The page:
Favorite word: “nymphet”, but no!
Halcyon, a kind of drug, you know.
Searching through the pages’ mist
And imagined deeds
Of poets’ needs…
I found my favourite word,
Neither sacred nor profane
That describes the Venetian rain
In my beloved’s eyes
And the Florentine sun upon her hair:
“Auburn, russet, mythopoeic”.
Oh, it is not fair,
To liken an object
Of my lust and love
To anything as mortal as autumn air!
Nor “October’s orchard Haze”;
She had her own
Inscrutable, premeditated ways!
Rather let me say that she was perfect,
Though her eyes, pale and myopic,
Her shuffling gait and
Graceless limbs, to them Grace lends
Fey charm, the power to mend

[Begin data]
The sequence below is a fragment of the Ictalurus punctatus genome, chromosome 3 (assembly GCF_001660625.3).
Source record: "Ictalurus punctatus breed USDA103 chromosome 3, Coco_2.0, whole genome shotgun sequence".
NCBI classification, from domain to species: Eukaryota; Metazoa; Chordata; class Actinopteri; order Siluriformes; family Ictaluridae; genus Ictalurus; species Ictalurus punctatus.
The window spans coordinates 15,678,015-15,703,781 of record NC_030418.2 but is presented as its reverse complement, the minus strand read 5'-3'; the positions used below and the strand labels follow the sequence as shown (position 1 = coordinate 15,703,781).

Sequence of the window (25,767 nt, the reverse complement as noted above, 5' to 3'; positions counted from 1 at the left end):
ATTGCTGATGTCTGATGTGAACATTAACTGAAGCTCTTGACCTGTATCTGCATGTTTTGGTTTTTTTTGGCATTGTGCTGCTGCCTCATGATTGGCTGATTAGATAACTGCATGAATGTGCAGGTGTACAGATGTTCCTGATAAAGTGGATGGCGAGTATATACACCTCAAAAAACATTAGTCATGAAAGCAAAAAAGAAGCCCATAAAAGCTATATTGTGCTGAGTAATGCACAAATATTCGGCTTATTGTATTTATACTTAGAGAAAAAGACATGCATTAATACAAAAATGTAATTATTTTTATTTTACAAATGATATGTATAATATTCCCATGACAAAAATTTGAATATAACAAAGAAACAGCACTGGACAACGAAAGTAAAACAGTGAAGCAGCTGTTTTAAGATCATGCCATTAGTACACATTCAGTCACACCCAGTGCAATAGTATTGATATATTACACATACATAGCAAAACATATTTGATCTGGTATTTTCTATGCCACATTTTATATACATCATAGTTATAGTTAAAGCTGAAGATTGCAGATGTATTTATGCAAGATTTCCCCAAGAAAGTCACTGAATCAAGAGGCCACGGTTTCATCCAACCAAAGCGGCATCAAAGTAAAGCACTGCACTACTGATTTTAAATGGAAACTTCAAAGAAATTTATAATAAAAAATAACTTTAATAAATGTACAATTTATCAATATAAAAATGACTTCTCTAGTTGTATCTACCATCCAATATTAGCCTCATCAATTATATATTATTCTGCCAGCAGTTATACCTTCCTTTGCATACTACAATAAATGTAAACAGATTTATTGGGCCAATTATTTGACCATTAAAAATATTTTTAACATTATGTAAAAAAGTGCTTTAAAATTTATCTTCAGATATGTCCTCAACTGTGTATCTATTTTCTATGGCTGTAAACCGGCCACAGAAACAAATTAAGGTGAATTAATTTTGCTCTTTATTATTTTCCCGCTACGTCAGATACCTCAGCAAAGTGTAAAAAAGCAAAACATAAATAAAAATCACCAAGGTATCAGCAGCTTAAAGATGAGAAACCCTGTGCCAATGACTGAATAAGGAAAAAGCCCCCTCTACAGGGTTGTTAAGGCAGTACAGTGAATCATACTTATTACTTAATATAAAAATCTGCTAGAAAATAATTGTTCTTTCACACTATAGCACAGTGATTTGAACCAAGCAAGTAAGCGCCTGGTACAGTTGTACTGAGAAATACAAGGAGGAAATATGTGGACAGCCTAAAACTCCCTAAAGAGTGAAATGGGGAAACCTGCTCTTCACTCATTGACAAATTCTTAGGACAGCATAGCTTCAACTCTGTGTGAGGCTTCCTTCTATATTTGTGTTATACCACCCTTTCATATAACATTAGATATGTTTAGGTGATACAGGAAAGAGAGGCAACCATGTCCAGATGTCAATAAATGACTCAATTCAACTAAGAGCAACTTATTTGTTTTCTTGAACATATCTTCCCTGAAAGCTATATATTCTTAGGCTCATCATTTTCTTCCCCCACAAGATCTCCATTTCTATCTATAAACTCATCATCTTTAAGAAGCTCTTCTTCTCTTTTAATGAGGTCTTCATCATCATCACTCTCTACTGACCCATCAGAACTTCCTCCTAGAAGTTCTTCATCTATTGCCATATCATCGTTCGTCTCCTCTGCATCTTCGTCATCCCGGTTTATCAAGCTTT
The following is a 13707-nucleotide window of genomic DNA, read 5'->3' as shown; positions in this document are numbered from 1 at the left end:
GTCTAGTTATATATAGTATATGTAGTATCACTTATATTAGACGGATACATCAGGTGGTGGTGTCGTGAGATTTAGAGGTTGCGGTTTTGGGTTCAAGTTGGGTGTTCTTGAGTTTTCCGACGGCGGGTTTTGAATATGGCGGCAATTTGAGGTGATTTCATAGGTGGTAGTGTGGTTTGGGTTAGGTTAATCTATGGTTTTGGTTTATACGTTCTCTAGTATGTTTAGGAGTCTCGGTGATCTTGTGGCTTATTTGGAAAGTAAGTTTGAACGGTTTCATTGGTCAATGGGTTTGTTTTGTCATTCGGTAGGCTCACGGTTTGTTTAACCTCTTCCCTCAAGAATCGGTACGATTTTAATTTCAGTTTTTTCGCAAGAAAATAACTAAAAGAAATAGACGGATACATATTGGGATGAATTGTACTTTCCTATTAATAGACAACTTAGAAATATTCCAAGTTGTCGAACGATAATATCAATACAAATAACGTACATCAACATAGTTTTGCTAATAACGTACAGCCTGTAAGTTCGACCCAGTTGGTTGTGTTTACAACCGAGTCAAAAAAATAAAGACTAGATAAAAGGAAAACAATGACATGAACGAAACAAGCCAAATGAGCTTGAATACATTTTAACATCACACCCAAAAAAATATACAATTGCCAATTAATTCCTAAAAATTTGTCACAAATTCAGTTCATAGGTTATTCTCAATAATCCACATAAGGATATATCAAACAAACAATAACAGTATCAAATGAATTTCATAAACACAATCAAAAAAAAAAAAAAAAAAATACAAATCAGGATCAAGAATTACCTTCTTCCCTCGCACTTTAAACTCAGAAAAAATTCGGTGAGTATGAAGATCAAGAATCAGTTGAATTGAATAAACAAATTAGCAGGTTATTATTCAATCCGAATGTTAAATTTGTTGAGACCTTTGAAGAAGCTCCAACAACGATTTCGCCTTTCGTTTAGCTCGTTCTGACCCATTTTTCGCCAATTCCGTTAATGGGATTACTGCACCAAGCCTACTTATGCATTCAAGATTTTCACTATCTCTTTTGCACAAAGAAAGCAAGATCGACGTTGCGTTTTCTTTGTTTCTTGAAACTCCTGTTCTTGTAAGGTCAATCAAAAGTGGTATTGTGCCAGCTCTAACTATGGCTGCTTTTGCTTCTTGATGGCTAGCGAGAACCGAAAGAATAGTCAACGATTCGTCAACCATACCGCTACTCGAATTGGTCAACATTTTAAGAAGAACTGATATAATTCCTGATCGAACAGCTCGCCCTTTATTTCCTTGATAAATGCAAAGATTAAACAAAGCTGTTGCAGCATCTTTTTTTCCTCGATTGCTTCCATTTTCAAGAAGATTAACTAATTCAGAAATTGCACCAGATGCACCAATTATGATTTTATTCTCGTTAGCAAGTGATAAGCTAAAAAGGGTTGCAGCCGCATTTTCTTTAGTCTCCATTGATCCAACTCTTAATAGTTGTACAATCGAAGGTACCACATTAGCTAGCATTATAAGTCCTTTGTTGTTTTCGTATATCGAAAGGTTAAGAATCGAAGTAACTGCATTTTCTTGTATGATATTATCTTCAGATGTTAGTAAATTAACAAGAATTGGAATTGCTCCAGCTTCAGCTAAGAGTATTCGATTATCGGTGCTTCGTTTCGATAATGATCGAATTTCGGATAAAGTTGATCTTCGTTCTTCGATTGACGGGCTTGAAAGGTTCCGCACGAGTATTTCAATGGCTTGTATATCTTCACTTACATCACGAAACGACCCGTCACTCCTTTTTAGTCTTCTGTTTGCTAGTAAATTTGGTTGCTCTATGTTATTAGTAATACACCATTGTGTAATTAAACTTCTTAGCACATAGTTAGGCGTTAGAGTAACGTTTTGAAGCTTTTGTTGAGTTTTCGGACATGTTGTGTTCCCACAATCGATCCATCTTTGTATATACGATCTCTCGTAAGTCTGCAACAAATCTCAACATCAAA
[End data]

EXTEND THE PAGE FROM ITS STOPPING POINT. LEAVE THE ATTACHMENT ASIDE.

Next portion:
My suffering and
Delusions of a poet’s end
As anything but pathetic,
(Her mother’s fondness for vague emetics)
And I left softly hanging,
On a girl’s new taste,
A tang of russet apples on her face,
But no, not that, the sum
Of my love, My Lo!
Then her bleak demise, partly by my hand
That none of you brutes could understand;
The pure love,
So sadly consummated,
Between a lover
And the one she hated
Yet loved once with inexplicable delight,
On one stolen, frightened night…
In which the two of us agreed
To satisfy a simple, yet maniacal need,
And then depart…
But I could not,
She was my life,
My love, my heart.
Humbert Humbert 1950
Sharon Talbot ca. 2005
Obviously inspired by Vladimir Nabokov's controversial and perfectly written novel, ******. So many people fail to realize that, behind the monstrous deeds, there is a love story, however profane. Is it a tragedy? Perhaps. I just wanted to revel in some of Nabokov's prose and imagery, that changes so well into poetry.